When I bought my house four years ago, I had envisioned an entirely different layout than what the house had. I knew that it would only be a matter of time before I began knocking out the walls I needed to expand the kitchen and master bedroom. I was pretty good at knocking out the walls, but it was the steps after that that I did not get accomplished as quickly as I would have liked. I decided to hire a general contractor to help me finish the projects that I had started. You can learn about my journey of home improvement failures on my website, so you can avoid the same awful mistakes that I had made.
Older homes are charming and they have character and they're a worthy investment. Unfortunately, many older homes also lack the electrical features that people expect in their homes today. If you're thinking about buying an older home this summer, have the house inspected by an electrician. Have him or her check for these necessary electrical improvements. There's a good chance that the older home you're trying to buy will need one or all of these upgrades. Whether you want to negotiate these repairs as a part of the deal on the house or simply handle these upgrades after purchase, you should be aware if these problems exist so you can act accordingly.
GFCI Outlet Installation
GFCI stands for "ground fault circuit interrupter." GFCI outlets have a feature that can sense when an electrical current is going somewhere that it shouldn't go. When this happens, the outlet shuts down, preventing electrocution. GFCI outlets are a standard in bathrooms and kitchens in modern homes, but in older homes these outlets are often nowhere to be seen. To protect yourself and your family, have GFCI outlets installed in areas with a lot of moisture.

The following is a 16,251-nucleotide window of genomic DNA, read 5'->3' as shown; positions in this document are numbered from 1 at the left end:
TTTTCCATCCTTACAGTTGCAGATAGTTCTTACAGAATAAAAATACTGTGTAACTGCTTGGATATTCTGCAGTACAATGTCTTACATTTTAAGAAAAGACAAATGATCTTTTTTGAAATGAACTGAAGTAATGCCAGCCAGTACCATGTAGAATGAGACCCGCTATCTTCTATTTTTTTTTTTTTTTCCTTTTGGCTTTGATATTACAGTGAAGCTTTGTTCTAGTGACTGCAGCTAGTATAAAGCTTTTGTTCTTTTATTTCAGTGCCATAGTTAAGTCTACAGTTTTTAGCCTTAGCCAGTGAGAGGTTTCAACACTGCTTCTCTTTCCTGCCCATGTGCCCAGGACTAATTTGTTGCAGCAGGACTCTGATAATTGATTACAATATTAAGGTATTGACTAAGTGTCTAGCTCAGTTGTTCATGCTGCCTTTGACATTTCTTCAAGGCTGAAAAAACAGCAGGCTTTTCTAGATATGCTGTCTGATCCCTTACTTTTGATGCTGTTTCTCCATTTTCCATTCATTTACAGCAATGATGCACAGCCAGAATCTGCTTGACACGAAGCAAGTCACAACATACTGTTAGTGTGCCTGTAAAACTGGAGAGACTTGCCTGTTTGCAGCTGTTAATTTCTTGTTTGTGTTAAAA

Install Outdoor Electrical Box Covers and GFCI Outlets
Electrical safety standards back then just aren't what they are today. Outdoor electrical boxes in older homes are frequently uncovered and exposed to the elements. In addition, GFCI outlets are often not present in outdoor electrical boxes. To keep your home and your family safe, have old outlets in old outdoor electrical boxes replaced with GFCI outlets, and have a cover put on each outdoor electrical box where appropriate.
Panel Box Upgrade
This is the big one. Electrical service in older homes can be woefully lacking. Today's electrical standards are much higher and the needs of a family of four are much greater than they were half a century ago. It's not uncommon for older homes to have fuse boxes or panel boxes with a 60 amp capacity, whereas families today use enough electrical equipment that a 150 or 200 amp box is much more appropriate.
Sometimes homeowners with fuse boxes try to get away with a lower amperage by using fuses that are too large for the wires. This is a dangerous practice that could lead to a house fire. To truly address the problem, you'll need to have the existing fuse box or panel box replaced. For a 2,000 square foot home, a 200 amp panel box should be adequate.
For more information about electrical upgrades in older homes and advice regarding your potential home purchase, speak to an experienced electrician. To find out more, contact someone like Sweeney Electric industrial.Share